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HADOPI 2 validated, a defeat for the rule of Law

Paris, October 24th, 2009. On Thursday, the Constitutional Council gave its decision1 on HADOPI 2, the legislative patch proposed by the French government in order to cricumvent the Council's refusal of the core provisions of HADOPI 1. La Quadrature du Net deplores a weak decision that does not correspond to the progressive protection granted in the decision on HADOPI 1, which recognized the Internet as instrumental to the freedom of expression and communication. It is a sad news for democracy and the rule of law, and the beginning of the failure of this new attempt to enforce a copyright regime that is fundamentally unadapted to the digital age.

Amendment 138 dead by lack of courage of the Parliament

Strasbourg, October 21st, 2009 - Yesterday, representatives of the European Parliament, an institution that ordinarily prides itself for protecting human rights at home and abroad, decided to surrender to the pressure exerted by Member States. The Parliament gave up on amendment 138, a provision adopted on two occasions by an 88% majority of the plenary assembly, and which aims at protecting citizens' freedom in the online world. Instead of ensuring that no restriction to Internet access would be imposed without the prior ruling of a judge, amendment 138 will instead be replaced by a weak provision1, that does not carry any new important safeguard for citizen's freedoms.

Amendment 138: Why does Trautmann persevere in giving up?

Strasburg, October 20th, 2009 – Rapporteur on the Telecoms Package, Catherine Trautmann will try once again to push a replacement for amendment 138. Her proposal replaces the effective protection of freedom of expression thanks to a prior judicial decision before three-strike types of sanctions can take place by "the right to an effective and timely judicial review". But can the right to a fair trial be a reality for someone who is deprived of the access to the Internet, the essential means of expression and communication in todays' world ?

Amendment 138: European Parliament cannot give up citizens' freedoms

Strasbourg, October 19th 2009 - European Consumers unions and Internet service providers join La Quadrature du Net and numerous NGOs to urge the European Parliament not to give up the fundamental rights of EU citizens. The ongoing conciliation phase of the Telecoms Package will give the Parliament an opportunity to stand once again against arbitrary restrictions of Internet access.

Amendment 138: The Parliament betrayed by its negotiators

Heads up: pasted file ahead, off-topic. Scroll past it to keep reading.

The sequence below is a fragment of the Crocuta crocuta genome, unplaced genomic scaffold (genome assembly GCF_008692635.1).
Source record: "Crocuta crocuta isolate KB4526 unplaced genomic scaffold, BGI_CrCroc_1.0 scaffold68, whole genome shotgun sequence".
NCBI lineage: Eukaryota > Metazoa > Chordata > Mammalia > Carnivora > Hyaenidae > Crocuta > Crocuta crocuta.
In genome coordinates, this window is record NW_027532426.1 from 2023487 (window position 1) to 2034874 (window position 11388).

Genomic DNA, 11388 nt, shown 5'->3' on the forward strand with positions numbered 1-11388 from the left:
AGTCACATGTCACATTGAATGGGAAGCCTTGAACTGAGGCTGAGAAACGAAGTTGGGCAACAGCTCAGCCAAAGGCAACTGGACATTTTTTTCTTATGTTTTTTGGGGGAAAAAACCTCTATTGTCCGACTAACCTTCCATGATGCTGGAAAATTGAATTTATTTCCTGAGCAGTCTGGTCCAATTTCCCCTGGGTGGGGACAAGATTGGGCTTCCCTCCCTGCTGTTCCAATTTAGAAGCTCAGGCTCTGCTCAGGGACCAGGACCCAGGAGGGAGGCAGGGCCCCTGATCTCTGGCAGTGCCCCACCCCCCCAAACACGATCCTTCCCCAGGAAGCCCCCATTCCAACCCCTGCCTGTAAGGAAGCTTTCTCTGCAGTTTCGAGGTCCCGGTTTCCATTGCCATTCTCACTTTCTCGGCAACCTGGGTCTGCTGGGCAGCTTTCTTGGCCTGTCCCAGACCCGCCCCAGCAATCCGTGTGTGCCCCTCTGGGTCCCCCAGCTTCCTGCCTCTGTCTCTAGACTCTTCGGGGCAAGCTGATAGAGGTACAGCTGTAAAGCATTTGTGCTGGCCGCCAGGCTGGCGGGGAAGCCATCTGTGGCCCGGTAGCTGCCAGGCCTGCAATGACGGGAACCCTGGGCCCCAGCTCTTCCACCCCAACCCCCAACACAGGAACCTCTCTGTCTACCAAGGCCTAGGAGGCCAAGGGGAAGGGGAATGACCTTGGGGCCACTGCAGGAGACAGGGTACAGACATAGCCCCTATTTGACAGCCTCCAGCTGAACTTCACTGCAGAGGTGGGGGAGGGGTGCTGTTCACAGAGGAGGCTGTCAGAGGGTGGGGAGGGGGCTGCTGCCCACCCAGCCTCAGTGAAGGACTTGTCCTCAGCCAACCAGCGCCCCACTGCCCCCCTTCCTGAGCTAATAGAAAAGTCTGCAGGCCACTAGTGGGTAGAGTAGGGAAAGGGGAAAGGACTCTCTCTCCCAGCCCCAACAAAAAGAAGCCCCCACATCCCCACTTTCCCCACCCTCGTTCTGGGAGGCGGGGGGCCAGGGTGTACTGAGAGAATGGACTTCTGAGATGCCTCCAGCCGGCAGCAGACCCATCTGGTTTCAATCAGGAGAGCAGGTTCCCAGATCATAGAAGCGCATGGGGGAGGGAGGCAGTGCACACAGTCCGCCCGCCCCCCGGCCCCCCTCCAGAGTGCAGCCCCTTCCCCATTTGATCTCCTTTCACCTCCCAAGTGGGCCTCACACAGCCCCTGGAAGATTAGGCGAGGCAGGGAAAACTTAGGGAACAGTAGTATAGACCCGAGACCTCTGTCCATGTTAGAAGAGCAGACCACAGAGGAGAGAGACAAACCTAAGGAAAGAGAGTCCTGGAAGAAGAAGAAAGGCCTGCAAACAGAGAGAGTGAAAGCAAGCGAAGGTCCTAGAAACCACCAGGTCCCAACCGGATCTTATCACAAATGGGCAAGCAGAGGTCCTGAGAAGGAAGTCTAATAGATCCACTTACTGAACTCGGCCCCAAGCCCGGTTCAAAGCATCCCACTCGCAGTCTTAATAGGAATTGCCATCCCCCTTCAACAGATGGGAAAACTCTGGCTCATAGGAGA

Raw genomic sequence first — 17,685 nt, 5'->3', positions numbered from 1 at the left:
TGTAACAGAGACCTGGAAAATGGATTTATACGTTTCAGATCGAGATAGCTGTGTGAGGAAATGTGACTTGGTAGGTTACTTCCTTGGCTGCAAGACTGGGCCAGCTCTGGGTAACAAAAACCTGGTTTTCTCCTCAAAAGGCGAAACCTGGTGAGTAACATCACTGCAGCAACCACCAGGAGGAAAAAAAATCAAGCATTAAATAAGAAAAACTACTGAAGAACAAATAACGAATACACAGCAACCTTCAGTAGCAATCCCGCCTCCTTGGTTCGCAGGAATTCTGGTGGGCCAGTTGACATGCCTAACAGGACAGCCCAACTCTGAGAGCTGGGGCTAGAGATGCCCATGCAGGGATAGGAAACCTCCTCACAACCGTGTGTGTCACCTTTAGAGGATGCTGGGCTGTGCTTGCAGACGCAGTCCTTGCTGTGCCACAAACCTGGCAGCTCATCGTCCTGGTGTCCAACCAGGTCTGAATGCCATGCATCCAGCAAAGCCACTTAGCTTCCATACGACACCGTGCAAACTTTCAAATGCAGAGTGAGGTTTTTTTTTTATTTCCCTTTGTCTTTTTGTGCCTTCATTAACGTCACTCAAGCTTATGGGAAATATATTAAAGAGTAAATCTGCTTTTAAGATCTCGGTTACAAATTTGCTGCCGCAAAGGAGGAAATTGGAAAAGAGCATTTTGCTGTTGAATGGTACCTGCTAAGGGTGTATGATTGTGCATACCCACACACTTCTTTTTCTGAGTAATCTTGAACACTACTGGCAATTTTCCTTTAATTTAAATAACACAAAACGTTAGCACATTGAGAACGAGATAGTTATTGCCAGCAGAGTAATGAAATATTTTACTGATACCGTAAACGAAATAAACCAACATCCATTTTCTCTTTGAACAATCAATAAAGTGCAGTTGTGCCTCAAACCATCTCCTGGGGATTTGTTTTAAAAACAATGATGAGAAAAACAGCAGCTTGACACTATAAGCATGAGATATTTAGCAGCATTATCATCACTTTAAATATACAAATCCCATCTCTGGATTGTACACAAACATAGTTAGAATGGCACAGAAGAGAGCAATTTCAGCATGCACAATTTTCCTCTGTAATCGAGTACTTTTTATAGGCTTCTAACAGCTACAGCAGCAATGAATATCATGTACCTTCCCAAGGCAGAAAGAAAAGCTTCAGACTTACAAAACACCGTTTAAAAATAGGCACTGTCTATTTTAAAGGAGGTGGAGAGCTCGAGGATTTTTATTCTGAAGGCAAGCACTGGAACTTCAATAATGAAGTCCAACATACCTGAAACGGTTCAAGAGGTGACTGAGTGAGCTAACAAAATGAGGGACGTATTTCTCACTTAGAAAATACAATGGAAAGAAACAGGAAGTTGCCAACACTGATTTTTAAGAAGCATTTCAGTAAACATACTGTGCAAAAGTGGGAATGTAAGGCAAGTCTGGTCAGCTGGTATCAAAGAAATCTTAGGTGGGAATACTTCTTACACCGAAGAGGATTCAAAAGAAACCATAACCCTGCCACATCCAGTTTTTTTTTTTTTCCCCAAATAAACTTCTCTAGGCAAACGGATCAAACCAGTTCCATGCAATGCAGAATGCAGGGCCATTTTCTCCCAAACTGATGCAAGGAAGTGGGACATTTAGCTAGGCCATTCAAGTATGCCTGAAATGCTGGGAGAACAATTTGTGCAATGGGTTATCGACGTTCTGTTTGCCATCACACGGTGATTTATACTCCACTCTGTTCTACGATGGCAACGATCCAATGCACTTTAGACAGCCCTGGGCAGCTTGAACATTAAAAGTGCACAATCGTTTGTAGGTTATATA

Brussels, October 14th, 2009 - Negotiations on the Telecoms Package took a worrying turn for citizens rights and freedoms. The European Parliament Delegation was betrayed by its negotiators, led by Catherine Trautmann (S&D) and Alejo Vidal-Quadras (EPP). In total contradiction with the mandate given by their colleagues representing the Parliament, the negotiators unilaterally accepted to work on a proposal by the Council of the EU that negates citizens' rights1. This dangerous proposition is set to replace "amendment 138", voted twice by 88% of the Parliament.

Will the European Parliament take its last chance to save citizens' rights?

Brussels, Sept 30th - The European Parliament decided on Sept. 28th that it would not attempt to fix the provisions endangering Net neutrality in the "Telecoms Package"1. Only "amendment 138"2, which protects citizens against restriction of their fundamental rights, will be negotiated during the conciliation procedure3 that is just about to start. In the upcoming meetings, either the rapporteur Trautmann will have the courage to stand in order to defend people's rights to access the Net, or the Parliament will just bow before the Council and give up European citizens' freedoms.

Net Neutrality: EU must neither give up competitiveness nor freedoms.

Paris, September 24th - La Quadrature du Net sent a letter to the French ministers in charge of the Telecoms Package1 to ask them to protect Net neutrality in the European Union, as they enter into final negotiations on this major reform. At a time when the United States are moving towards enforcing a principle that is crucial for competition, innovation and citizen freedoms, Europe cannot suffer an anti-Net neutrality legislation. La Quadrature publishes a complete dossier2, along with a 2-pager memo3 on the topic and invites all European citizens to contact their representatives in the Council4, as well as the 27 MEPs who will sit in the conciliation committee5.

We Must Protect Net Neutrality in Europe! - Open letter to the European Parliament

Paris, September 16th 2009 - We Must Protect Net Neutrality1 in Europe! Organizations from all around Europe share their concern of seeing Net Neutrality being sacrificed during the conciliation procedure of the directives of the EU Telecoms Package. They sent this letter to the Members of the European Parliament, urging them to take decisive action in order to guarantee a free, open and innovative Internet, and to safeguard the fundamental freedoms of European citizens.